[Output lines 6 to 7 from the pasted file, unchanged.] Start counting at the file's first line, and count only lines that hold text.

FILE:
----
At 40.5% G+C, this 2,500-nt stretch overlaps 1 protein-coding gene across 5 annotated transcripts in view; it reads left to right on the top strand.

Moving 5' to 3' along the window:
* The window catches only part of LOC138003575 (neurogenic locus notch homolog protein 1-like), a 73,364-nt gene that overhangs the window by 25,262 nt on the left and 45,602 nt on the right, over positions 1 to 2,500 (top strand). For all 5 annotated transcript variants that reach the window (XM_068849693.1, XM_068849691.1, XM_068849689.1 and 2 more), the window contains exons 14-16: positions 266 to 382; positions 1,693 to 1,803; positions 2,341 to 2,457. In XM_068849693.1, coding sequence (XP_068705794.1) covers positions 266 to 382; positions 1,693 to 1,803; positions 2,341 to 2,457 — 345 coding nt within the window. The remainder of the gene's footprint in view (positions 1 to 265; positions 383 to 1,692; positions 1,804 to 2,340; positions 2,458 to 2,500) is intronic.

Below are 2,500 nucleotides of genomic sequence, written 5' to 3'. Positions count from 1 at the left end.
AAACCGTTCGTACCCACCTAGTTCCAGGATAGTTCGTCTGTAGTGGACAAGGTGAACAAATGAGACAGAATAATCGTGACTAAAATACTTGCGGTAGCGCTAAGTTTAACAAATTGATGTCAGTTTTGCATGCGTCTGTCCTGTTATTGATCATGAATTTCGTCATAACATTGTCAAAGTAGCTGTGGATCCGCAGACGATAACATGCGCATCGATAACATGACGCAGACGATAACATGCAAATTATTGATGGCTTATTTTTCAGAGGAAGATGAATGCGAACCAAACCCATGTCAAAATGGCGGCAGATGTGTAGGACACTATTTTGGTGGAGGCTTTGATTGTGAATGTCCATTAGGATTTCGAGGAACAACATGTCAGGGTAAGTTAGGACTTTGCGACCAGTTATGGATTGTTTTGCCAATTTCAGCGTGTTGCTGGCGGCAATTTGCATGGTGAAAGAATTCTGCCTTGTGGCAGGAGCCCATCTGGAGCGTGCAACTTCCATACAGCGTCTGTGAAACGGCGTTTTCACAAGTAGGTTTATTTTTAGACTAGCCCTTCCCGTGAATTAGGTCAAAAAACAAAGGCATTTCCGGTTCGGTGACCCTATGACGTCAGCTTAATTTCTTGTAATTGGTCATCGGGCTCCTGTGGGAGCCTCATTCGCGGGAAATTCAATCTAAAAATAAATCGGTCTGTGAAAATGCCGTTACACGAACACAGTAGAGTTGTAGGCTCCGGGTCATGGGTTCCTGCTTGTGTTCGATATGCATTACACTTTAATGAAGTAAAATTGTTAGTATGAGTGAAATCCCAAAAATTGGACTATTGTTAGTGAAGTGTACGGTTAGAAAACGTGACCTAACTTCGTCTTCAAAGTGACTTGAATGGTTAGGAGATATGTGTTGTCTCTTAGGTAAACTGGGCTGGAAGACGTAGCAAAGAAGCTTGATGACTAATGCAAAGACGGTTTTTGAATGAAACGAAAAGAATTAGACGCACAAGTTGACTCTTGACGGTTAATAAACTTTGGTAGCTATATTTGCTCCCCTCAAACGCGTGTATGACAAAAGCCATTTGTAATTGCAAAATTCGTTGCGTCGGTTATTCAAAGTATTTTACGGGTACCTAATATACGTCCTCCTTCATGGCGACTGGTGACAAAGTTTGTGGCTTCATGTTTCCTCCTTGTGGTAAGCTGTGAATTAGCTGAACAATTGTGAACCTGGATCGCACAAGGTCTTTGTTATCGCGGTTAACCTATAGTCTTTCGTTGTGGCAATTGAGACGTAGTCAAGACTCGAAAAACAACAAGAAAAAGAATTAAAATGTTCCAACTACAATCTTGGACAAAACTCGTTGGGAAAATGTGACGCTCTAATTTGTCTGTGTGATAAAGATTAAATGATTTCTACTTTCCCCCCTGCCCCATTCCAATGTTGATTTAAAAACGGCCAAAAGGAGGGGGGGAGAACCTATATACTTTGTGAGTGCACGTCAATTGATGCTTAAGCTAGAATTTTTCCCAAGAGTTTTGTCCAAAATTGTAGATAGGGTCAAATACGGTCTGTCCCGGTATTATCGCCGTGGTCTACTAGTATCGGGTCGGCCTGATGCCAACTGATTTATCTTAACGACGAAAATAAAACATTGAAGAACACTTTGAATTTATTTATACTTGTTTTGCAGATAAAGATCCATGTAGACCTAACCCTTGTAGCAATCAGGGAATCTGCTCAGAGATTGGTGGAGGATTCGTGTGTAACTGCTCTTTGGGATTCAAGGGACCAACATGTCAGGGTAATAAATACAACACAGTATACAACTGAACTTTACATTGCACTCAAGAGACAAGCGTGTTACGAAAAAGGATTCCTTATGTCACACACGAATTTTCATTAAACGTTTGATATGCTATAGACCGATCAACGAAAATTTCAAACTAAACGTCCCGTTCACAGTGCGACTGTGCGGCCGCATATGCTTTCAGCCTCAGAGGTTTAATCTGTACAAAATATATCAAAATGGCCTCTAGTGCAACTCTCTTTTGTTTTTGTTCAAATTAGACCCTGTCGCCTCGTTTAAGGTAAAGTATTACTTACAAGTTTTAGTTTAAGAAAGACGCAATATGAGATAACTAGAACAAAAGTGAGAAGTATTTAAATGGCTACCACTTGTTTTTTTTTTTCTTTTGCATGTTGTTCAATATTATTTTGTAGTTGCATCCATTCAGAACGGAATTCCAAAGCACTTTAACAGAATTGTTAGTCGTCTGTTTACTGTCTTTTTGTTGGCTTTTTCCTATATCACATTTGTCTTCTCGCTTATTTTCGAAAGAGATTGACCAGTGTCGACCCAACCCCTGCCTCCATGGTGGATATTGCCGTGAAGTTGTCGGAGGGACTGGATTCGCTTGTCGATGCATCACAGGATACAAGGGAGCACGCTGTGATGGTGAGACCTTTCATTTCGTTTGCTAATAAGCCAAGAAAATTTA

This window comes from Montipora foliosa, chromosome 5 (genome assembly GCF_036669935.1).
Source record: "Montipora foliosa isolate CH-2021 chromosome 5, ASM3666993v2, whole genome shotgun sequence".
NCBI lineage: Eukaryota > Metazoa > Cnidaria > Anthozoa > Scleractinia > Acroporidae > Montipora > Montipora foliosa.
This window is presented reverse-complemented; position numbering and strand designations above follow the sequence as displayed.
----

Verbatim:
This window comes from Montipora foliosa, chromosome 5 (genome assembly GCF_036669935.1).
Source record: "Montipora foliosa isolate CH-2021 chromosome 5, ASM3666993v2, whole genome shotgun sequence".